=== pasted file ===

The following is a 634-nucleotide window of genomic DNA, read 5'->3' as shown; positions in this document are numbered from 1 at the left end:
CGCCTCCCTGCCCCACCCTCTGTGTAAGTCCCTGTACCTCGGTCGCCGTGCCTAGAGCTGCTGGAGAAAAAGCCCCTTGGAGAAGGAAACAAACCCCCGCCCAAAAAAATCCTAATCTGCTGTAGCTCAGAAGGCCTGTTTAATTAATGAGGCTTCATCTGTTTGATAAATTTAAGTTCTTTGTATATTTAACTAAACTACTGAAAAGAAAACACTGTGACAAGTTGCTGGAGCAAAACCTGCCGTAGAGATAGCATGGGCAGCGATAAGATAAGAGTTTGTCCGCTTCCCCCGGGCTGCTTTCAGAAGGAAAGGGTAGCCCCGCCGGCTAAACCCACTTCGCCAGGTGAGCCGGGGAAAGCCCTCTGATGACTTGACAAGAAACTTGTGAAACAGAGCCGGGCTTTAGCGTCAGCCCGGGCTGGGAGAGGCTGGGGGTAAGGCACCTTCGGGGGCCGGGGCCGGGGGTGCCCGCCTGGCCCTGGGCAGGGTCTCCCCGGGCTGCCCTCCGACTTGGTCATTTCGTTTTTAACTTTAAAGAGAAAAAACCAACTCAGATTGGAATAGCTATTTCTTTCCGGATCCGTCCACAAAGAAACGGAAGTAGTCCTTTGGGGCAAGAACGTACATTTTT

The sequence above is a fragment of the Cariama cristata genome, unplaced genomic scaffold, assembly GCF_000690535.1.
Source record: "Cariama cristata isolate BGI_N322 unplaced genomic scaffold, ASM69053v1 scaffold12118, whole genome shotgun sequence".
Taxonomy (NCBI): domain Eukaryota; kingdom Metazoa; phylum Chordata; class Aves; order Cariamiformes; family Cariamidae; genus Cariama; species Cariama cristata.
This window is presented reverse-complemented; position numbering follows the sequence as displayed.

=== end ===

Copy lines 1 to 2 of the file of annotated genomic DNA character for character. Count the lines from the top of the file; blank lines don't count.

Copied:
The following is a 634-nucleotide window of genomic DNA, read 5'->3' as shown; positions in this document are numbered from 1 at the left end:
CGCCTCCCTGCCCCACCCTCTGTGTAAGTCCCTGTACCTCGGTCGCCGTGCCTAGAGCTGCTGGAGAAAAAGCCCCTTGGAGAAGGAAACAAACCCCCGCCCAAAAAAATCCTAATCTGCTGTAGCTCAGAAGGCCTGTTTAATTAATGAGGCTTCATCTGTTTGATAAATTTAAGTTCTTTGTATATTTAACTAAACTACTGAAAAGAAAACACTGTGACAAGTTGCTGGAGCAAAACCTGCCGTAGAGATAGCATGGGCAGCGATAAGATAAGAGTTTGTCCGCTTCCCCCGGGCTGCTTTCAGAAGGAAAGGGTAGCCCCGCCGGCTAAACCCACTTCGCCAGGTGAGCCGGGGAAAGCCCTCTGATGACTTGACAAGAAACTTGTGAAACAGAGCCGGGCTTTAGCGTCAGCCCGGGCTGGGAGAGGCTGGGGGTAAGGCACCTTCGGGGGCCGGGGCCGGGGGTGCCCGCCTGGCCCTGGGCAGGGTCTCCCCGGGCTGCCCTCCGACTTGGTCATTTCGTTTTTAACTTTAAAGAGAAAAAACCAACTCAGATTGGAATAGCTATTTCTTTCCGGATCCGTCCACAAAGAAACGGAAGTAGTCCTTTGGGGCAAGAACGTACATTTTT